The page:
This work has several strengths. First, we present quantitative and qualitative data from academics specializing in various fields, who routinely engage in teaching and whose activities were inevitably impacted by the abrupt transition to online education in Spring 2020. Second, data was captured at two key time points: quantitative data was collected in May–June 2020 when academics had experienced the emergency transition to online education, but uncertainty around the provision of teaching and assessment remained, whilst interviews were conducted in August–September 2020 when academics had more clarity regarding the approach that is required for distance learning. Nonetheless, our findings must be considered carefully in light of several limitations. First, the sample size is relatively small and there are concerns that the most burdened academics were the ones least likely to take part due to limited time and resources. While data collection was specifically planned to capture critical moments in the university, it is likely that these periods affected the academics’ availability to engage in voluntary activities such as research. Second, in relation to the university staff population in the UK, our survey sample overrepresented women and younger academics, and under-represented individuals from a BAME background [40]. Third, the timings of the online survey and subsequent interviews merely captured a snapshot of the academics’ experience as the pandemic brought numerous dynamic changes that influenced their workloads and livelihoods. Lastly, we present data from a large London-based university that arguably had sufficient financial resources to provide digital skills training and equipment for its staff and that had a minimal technological infrastructure that served as a foundation for the provision of online education at the start of the pandemic. We recognize that these aspects can vary between universities and countries.
In summary, this mixed-methods study investigated the transition to online education during two key stages in the COVID-19 pandemic for the Higher Education sector. By showing that poorer digital abilities were more prevalent in older staff and those who are part-time lack digital confidence, we recommend that universities tailor their programs to support these groups. Many UK universities, including our own, offered rapid, just-in-time, training to staff during the pandemic which could be accessed online both synchronously and asynchronously. The rapidity with which the training was made available meant that it was not possible to tailor all training to specific groups who may need greater or different support. As we move beyond the pandemic there is an opportunity to build on this by offering more personalized training to support the needs of all staff. Increased teaching time and high workloads are two concerning findings of the current work. With the strong focus in recent years on improving the mental health of students, it is worrying that the wellbeing of academics, who are often the first point of contact and have pastoral duties, is neglected and even pushed to the limit during an international health emergency. On the positive note, this work shows that strong academic identity is associated with better digital abilities and confidence and may be a protective factor for mental wellbeing and that online meetings can facilitate communication and collaboration between colleagues, as well as widening participation in research activities. Many academics enjoyed working from home outside of the initial crisis and there were reports of increased productivity and time for activities outside academia. We therefore recommend that the Higher Education sector rethinks some of its structures before returning to the pre-pandemic conditions. Furthermore, the University Mental Health Charter [41] published in 2019 includes provision for staff mental health and wellbeing, suggesting that the sector is now primed to seriously consider staff and students. More recently in 2021, a Charter Award system has been introduced which will allow university to apply for the Charter Award by demonstrating they meet certain criteria. The findings presented here suggest areas which universities might focus on to improve wellbeing as part of this process.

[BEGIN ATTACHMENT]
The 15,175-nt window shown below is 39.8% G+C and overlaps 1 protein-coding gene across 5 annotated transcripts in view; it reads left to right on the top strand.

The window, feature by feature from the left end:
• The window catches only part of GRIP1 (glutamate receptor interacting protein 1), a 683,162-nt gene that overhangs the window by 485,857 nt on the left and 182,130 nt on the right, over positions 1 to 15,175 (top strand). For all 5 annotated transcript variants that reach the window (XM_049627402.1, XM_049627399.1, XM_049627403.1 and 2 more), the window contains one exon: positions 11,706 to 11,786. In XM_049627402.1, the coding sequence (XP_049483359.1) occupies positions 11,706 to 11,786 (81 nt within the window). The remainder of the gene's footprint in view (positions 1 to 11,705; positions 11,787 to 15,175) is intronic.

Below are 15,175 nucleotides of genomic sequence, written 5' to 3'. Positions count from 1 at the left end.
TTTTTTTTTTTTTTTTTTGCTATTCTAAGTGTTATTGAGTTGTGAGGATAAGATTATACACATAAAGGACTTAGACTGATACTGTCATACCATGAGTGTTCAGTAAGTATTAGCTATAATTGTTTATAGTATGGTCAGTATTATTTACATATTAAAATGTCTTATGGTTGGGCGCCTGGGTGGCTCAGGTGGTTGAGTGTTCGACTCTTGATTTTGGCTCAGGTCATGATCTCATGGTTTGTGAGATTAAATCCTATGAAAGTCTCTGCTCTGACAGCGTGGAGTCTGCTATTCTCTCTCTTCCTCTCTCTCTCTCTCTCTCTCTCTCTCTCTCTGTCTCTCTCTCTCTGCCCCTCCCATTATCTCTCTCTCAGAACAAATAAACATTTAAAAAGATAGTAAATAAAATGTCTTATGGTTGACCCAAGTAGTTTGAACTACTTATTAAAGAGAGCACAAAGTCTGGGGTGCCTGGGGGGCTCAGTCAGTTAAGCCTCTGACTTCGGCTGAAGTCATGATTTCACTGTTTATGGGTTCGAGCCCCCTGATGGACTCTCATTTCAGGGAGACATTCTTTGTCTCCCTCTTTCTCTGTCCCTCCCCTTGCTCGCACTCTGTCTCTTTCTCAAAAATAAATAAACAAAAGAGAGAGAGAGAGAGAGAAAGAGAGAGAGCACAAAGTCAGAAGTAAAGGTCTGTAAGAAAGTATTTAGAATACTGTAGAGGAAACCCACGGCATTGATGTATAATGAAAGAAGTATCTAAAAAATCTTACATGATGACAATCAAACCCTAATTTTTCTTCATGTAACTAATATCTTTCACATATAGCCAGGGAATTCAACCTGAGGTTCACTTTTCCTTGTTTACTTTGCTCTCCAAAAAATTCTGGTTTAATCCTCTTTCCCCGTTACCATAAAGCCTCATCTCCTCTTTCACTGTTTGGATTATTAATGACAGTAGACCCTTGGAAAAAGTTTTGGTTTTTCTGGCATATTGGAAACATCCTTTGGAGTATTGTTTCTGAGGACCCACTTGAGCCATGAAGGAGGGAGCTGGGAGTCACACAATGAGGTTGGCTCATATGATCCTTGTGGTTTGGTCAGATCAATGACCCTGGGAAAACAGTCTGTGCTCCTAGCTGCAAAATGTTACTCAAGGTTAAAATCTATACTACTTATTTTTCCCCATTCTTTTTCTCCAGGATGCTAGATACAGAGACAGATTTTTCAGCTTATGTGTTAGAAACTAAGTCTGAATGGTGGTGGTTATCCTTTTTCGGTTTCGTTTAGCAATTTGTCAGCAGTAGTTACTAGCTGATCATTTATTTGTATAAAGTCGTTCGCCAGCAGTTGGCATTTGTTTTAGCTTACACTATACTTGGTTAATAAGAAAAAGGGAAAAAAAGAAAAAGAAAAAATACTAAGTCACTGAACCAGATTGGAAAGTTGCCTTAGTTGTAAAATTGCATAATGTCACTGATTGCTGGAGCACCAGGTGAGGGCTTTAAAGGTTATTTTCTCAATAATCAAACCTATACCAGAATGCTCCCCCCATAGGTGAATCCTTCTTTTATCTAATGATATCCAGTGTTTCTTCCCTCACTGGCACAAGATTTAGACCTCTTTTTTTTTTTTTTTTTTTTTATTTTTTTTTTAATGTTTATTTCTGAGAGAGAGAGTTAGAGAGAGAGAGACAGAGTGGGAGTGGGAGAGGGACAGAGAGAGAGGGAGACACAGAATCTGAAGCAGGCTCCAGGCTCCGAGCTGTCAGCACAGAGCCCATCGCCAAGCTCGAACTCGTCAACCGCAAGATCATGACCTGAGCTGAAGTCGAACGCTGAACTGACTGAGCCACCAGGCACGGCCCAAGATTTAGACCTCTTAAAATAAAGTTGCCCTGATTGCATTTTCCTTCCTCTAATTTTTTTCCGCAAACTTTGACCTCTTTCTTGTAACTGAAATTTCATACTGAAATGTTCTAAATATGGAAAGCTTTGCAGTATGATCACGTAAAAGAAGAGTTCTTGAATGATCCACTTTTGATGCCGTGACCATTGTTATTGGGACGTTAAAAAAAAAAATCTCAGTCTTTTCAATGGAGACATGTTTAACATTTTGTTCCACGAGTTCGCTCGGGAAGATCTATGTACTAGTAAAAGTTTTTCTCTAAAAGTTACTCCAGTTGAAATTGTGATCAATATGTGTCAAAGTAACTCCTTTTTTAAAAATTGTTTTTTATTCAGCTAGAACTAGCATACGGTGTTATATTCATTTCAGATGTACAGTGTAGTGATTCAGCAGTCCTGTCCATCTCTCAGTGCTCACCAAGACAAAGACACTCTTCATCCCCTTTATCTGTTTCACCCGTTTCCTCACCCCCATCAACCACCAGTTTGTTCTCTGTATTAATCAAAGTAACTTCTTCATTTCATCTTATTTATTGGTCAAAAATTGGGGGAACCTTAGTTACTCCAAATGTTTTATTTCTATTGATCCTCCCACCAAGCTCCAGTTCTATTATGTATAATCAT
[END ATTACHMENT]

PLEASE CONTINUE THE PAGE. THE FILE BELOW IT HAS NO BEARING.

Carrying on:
Author Contributions

Conceptualization, E.J.D., N.C.B., J.L.H.F., S.E.; Data collection, L.M.D., A.B.; Data Analysis L.M.D., A.B., J.L.H.F., N.C.B., K.J.M., E.J.D.; Writing—review and editing, L.M.D., K.J.M., E.J.D. All authors have read and agreed to the published version of the manuscript.


This research was funded by an internal Institutional Grant to E.J.D., N.C.B., J.L.H.F., S.E.

Institutional Review Board Statement

The study was conducted according to the guidelines of the Declaration of Helsinki, and approved by the Institutional Review Board (or Ethics Committee) of King’s College London (protocol code MRA-19/20-18209 and 26 March 2020).